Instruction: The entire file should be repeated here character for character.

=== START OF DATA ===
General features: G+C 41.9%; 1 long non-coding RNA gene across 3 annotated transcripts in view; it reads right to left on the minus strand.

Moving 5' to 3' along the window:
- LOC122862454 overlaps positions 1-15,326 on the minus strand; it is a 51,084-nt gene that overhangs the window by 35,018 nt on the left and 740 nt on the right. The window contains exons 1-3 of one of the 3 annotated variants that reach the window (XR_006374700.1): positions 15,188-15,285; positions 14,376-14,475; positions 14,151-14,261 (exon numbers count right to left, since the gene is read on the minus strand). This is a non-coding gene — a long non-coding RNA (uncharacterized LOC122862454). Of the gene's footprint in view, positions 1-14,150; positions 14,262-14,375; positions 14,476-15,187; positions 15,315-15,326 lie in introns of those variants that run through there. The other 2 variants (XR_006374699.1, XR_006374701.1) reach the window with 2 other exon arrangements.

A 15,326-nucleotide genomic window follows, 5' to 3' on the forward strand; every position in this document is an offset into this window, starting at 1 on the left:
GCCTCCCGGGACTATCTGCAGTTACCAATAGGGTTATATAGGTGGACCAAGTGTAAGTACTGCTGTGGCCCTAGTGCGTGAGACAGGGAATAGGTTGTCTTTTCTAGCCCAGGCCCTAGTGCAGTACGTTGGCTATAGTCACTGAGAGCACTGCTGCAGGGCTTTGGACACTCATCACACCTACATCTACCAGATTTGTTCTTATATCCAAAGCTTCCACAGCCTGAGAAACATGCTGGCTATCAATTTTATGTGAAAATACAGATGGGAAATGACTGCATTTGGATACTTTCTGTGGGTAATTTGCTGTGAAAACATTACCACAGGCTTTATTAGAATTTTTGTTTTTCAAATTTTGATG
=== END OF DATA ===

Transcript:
General features: G+C 41.9%; 1 long non-coding RNA gene across 3 annotated transcripts in view; it reads right to left on the minus strand.

Moving 5' to 3' along the window:
- LOC122862454 overlaps positions 1-15,326 on the minus strand; it is a 51,084-nt gene that overhangs the window by 35,018 nt on the left and 740 nt on the right. The window contains exons 1-3 of one of the 3 annotated variants that reach the window (XR_006374700.1): positions 15,188-15,285; positions 14,376-14,475; positions 14,151-14,261 (exon numbers count right to left, since the gene is read on the minus strand). This is a non-coding gene — a long non-coding RNA (uncharacterized LOC122862454). Of the gene's footprint in view, positions 1-14,150; positions 14,262-14,375; positions 14,476-15,187; positions 15,315-15,326 lie in introns of those variants that run through there. The other 2 variants (XR_006374699.1, XR_006374701.1) reach the window with 2 other exon arrangements.

A 15,326-nucleotide genomic window follows, 5' to 3' on the forward strand; every position in this document is an offset into this window, starting at 1 on the left:
GCCTCCCGGGACTATCTGCAGTTACCAATAGGGTTATATAGGTGGACCAAGTGTAAGTACTGCTGTGGCCCTAGTGCGTGAGACAGGGAATAGGTTGTCTTTTCTAGCCCAGGCCCTAGTGCAGTACGTTGGCTATAGTCACTGAGAGCACTGCTGCAGGGCTTTGGACACTCATCACACCTACATCTACCAGATTTGTTCTTATATCCAAAGCTTCCACAGCCTGAGAAACATGCTGGCTATCAATTTTATGTGAAAATACAGATGGGAAATGACTGCATTTGGATACTTTCTGTGGGTAATTTGCTGTGAAAACATTACCACAGGCTTTATTAGAATTTTTGTTTTTCAAATTTTGATG